Owl Feathers: Hearing

Owl Feathers – Hearing

Music; Ambience: Barn Owl , Barred Owl

JM: To survive in their nocturnal world, owls not only have very good night vision, but they also have excellent hearing. I’m Jim Metzner, and this is the Pulse of the Planet. Kim Middleton is a raptor biologist at the Peregrine Fund in Boise, Idaho.

KM: The feathers on an owl’s face are specially designed, and it makes the facial disc have kind of a parabolic shape. And that is like a satellite dish, and that is what helps the sound to collect and then be directed to the ear openings.

JM: But that’s just the start. An owl’s ears are like their own personal global positioning satellite system designed to help them locate their prey with deadly precision.

KM: Their ear openings are very large in relationship to their skull, but they are asymmetrically placed on their head. In mammals our ear openings are symmetric. They’re at the same height on each side of the head. They’re at the same distance forward and backwards, and they’re the same shape. But with an owl, it’s different. One ear is higher than the other and more forward then the other, and they are both shaped differently. So what is happening is that as sound comes to the ear, it comes to each ear every so slightly different, and that ear can or that owl can then triangulate where that sound is coming from. Dogs will will do the same thing. Sometimes you’ll see your dog concentrating and they cock their head to one side, maybe cock it to the other side. They’re trying to triangulate where a sound is coming from. But we as mammals have a harder time because we have symmetrical ears.

JM: If you’d like to hear about our new Pulse of the Planet CD, please visit our website at pulseplanet.com. Pulse of the Planet is presented with support provided by the National Science Foundation. I’m Jim Metzner.

Owl Feathers: Hearing

Its asymmetric ears and surrounding facial feathers enable and owl to receive sound much like a satellite dish.
Air Date:10/18/2002
Scientist:
Transcript:

Owl Feathers - Hearing

Music; Ambience: Barn Owl , Barred Owl

JM: To survive in their nocturnal world, owls not only have very good night vision, but they also have excellent hearing. I'm Jim Metzner, and this is the Pulse of the Planet. Kim Middleton is a raptor biologist at the Peregrine Fund in Boise, Idaho.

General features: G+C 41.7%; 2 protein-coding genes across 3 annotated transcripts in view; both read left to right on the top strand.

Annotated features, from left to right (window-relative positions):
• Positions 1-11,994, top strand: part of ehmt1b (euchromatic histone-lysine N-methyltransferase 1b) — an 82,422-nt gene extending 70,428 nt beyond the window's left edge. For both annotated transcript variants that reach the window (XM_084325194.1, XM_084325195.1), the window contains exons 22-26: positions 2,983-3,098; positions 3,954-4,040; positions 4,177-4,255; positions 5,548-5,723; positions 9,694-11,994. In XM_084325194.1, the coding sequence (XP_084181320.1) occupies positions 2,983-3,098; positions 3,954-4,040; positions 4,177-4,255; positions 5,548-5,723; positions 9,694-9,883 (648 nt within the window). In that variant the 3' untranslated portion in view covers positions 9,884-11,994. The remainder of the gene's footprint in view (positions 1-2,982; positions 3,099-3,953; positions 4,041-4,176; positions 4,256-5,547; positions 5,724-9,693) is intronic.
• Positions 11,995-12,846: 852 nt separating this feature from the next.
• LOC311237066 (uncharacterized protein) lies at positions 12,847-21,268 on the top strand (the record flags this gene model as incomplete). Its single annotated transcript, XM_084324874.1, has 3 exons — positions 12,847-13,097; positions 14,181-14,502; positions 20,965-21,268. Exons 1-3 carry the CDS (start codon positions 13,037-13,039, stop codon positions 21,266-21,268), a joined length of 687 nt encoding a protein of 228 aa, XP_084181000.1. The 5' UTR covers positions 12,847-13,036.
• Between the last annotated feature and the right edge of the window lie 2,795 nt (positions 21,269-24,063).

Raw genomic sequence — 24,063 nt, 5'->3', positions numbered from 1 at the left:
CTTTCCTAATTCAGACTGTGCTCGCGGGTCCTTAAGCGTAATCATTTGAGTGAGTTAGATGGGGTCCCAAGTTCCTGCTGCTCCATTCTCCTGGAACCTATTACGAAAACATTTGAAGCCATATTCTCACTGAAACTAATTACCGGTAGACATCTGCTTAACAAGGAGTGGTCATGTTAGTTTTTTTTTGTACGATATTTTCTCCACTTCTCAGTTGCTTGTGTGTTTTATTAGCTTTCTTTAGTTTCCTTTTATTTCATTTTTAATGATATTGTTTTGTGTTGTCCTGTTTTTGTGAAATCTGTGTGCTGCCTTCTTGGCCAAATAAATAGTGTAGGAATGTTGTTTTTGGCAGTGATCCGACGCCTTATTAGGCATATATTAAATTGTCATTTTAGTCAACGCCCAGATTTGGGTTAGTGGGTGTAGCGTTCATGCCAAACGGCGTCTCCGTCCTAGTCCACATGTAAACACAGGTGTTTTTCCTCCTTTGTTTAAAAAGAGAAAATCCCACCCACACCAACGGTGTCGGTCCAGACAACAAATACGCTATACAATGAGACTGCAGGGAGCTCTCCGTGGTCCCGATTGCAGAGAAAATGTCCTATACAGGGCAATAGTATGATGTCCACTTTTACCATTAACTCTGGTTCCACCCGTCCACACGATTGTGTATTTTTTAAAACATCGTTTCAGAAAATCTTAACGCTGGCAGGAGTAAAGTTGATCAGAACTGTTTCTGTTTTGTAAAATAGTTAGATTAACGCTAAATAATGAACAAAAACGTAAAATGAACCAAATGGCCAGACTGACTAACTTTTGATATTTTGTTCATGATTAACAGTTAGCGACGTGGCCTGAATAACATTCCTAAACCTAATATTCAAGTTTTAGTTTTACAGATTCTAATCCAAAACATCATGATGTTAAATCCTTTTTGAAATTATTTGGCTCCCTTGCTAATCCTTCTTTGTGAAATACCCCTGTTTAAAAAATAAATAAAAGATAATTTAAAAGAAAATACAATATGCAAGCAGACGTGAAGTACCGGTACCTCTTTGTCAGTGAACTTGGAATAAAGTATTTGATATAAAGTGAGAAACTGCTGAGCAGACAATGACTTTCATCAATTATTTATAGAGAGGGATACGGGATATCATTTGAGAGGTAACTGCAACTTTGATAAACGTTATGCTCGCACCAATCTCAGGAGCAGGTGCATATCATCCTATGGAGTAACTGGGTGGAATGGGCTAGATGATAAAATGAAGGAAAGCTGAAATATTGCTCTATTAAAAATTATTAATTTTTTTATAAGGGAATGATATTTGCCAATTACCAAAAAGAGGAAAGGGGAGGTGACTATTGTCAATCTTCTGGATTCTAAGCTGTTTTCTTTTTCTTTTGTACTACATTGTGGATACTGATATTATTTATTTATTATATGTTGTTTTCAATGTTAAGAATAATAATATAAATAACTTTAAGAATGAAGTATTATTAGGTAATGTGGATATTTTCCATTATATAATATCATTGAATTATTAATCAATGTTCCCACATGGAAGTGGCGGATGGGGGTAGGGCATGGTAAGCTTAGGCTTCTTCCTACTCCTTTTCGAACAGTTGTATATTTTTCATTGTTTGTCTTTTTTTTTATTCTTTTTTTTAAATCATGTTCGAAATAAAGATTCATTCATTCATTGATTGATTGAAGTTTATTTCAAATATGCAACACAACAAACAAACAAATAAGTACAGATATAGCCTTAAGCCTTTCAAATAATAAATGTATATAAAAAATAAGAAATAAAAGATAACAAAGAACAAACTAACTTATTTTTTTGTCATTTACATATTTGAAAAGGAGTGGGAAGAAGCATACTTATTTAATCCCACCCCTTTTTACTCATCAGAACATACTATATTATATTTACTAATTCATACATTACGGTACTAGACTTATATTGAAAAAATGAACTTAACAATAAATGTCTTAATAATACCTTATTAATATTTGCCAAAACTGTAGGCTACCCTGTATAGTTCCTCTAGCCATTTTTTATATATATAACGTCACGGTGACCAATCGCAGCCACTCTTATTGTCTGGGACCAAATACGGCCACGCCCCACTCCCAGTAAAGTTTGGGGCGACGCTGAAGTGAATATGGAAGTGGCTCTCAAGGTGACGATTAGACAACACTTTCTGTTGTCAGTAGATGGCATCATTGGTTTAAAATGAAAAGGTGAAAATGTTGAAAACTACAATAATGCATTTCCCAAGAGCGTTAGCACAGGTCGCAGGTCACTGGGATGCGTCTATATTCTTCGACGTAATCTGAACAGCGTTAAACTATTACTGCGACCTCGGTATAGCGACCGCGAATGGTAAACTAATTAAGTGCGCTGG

KM: The feathers on an owl's face are specially designed, and it makes the facial disc have kind of a parabolic shape. And that is like a satellite dish, and that is what helps the sound to collect and then be directed to the ear openings.

JM: But that's just the start. An owl's ears are like their own personal global positioning satellite system designed to help them locate their prey with deadly precision.

KM: Their ear openings are very large in relationship to their skull, but they are asymmetrically placed on their head. In mammals our ear openings are symmetric. They're at the same height on each side of the head. They're at the same distance forward and backwards, and they're the same shape. But with an owl, it's different. One ear is higher than the other and more forward then the other, and they are both shaped differently. So what is happening is that as sound comes to the ear, it comes to each ear every so slightly different, and that ear can or that owl can then triangulate where that sound is coming from. Dogs will will do the same thing. Sometimes you'll see your dog concentrating and they cock their head to one side, maybe cock it to the other side. They're trying to triangulate where a sound is coming from. But we as mammals have a harder time because we have symmetrical ears.

JM: If you'd like to hear about our new Pulse of the Planet CD, please visit our website at pulseplanet.com. Pulse of the Planet is presented with support provided by the National Science Foundation. I'm Jim Metzner.